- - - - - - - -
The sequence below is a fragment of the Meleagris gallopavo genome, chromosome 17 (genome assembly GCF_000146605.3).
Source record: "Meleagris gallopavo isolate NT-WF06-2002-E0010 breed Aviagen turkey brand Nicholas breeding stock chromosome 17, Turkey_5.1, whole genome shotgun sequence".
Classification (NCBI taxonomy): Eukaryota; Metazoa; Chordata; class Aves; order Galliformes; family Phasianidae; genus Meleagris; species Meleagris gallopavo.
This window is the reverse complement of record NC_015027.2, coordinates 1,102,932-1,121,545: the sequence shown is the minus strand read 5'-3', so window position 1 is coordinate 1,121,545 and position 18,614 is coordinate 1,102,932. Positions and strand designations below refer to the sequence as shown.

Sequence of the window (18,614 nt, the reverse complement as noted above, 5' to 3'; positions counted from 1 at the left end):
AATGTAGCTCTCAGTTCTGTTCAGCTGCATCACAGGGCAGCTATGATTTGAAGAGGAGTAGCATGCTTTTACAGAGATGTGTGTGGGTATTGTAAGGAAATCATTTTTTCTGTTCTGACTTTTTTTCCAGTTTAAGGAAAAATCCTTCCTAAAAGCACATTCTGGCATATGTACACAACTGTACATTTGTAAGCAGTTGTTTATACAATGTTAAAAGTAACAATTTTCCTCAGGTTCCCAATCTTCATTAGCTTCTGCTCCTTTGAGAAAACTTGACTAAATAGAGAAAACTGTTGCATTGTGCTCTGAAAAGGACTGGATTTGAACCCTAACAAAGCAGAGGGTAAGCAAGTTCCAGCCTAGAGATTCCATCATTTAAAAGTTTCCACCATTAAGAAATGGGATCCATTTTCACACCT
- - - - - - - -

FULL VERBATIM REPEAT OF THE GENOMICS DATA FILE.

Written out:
The sequence below is a fragment of the Meleagris gallopavo genome, chromosome 17 (genome assembly GCF_000146605.3).
Source record: "Meleagris gallopavo isolate NT-WF06-2002-E0010 breed Aviagen turkey brand Nicholas breeding stock chromosome 17, Turkey_5.1, whole genome shotgun sequence".
Classification (NCBI taxonomy): Eukaryota; Metazoa; Chordata; class Aves; order Galliformes; family Phasianidae; genus Meleagris; species Meleagris gallopavo.
This window is the reverse complement of record NC_015027.2, coordinates 1,102,932-1,121,545: the sequence shown is the minus strand read 5'-3', so window position 1 is coordinate 1,121,545 and position 18,614 is coordinate 1,102,932. Positions and strand designations below refer to the sequence as shown.

Sequence of the window (18,614 nt, the reverse complement as noted above, 5' to 3'; positions counted from 1 at the left end):
AATGTAGCTCTCAGTTCTGTTCAGCTGCATCACAGGGCAGCTATGATTTGAAGAGGAGTAGCATGCTTTTACAGAGATGTGTGTGGGTATTGTAAGGAAATCATTTTTTCTGTTCTGACTTTTTTTCCAGTTTAAGGAAAAATCCTTCCTAAAAGCACATTCTGGCATATGTACACAACTGTACATTTGTAAGCAGTTGTTTATACAATGTTAAAAGTAACAATTTTCCTCAGGTTCCCAATCTTCATTAGCTTCTGCTCCTTTGAGAAAACTTGACTAAATAGAGAAAACTGTTGCATTGTGCTCTGAAAAGGACTGGATTTGAACCCTAACAAAGCAGAGGGTAAGCAAGTTCCAGCCTAGAGATTCCATCATTTAAAAGTTTCCACCATTAAGAAATGGGATCCATTTTCACACCT